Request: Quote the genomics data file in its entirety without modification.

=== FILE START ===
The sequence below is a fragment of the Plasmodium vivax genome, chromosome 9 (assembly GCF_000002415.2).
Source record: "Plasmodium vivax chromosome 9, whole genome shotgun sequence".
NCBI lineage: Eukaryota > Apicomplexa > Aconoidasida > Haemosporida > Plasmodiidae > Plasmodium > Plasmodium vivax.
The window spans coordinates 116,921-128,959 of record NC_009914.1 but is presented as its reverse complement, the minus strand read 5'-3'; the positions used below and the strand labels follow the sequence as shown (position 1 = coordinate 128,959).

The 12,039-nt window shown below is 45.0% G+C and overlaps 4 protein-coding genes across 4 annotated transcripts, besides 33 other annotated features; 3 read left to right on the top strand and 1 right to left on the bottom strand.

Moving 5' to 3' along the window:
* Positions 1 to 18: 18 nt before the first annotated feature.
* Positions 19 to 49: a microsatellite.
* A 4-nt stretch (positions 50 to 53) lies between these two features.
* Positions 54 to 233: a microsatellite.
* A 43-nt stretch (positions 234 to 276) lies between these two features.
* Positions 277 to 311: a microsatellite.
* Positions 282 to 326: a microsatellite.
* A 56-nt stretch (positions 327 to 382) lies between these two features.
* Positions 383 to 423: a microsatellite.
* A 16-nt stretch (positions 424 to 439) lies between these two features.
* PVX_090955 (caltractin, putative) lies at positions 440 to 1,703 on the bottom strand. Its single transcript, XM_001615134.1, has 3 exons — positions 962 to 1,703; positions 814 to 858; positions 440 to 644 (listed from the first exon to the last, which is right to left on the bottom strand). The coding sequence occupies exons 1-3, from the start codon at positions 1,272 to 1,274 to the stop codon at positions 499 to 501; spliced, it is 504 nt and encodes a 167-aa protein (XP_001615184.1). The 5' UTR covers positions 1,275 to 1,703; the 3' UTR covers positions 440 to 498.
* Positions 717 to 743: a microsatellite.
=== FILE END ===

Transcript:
The sequence below is a fragment of the Plasmodium vivax genome, chromosome 9 (assembly GCF_000002415.2).
Source record: "Plasmodium vivax chromosome 9, whole genome shotgun sequence".
NCBI lineage: Eukaryota > Apicomplexa > Aconoidasida > Haemosporida > Plasmodiidae > Plasmodium > Plasmodium vivax.
The window spans coordinates 116,921-128,959 of record NC_009914.1 but is presented as its reverse complement, the minus strand read 5'-3'; the positions used below and the strand labels follow the sequence as shown (position 1 = coordinate 128,959).

The 12,039-nt window shown below is 45.0% G+C and overlaps 4 protein-coding genes across 4 annotated transcripts, besides 33 other annotated features; 3 read left to right on the top strand and 1 right to left on the bottom strand.

Moving 5' to 3' along the window:
* Positions 1 to 18: 18 nt before the first annotated feature.
* Positions 19 to 49: a microsatellite.
* A 4-nt stretch (positions 50 to 53) lies between these two features.
* Positions 54 to 233: a microsatellite.
* A 43-nt stretch (positions 234 to 276) lies between these two features.
* Positions 277 to 311: a microsatellite.
* Positions 282 to 326: a microsatellite.
* A 56-nt stretch (positions 327 to 382) lies between these two features.
* Positions 383 to 423: a microsatellite.
* A 16-nt stretch (positions 424 to 439) lies between these two features.
* PVX_090955 (caltractin, putative) lies at positions 440 to 1,703 on the bottom strand. Its single transcript, XM_001615134.1, has 3 exons — positions 962 to 1,703; positions 814 to 858; positions 440 to 644 (listed from the first exon to the last, which is right to left on the bottom strand). The coding sequence occupies exons 1-3, from the start codon at positions 1,272 to 1,274 to the stop codon at positions 499 to 501; spliced, it is 504 nt and encodes a 167-aa protein (XP_001615184.1). The 5' UTR covers positions 1,275 to 1,703; the 3' UTR covers positions 440 to 498.
* Positions 717 to 743: a microsatellite.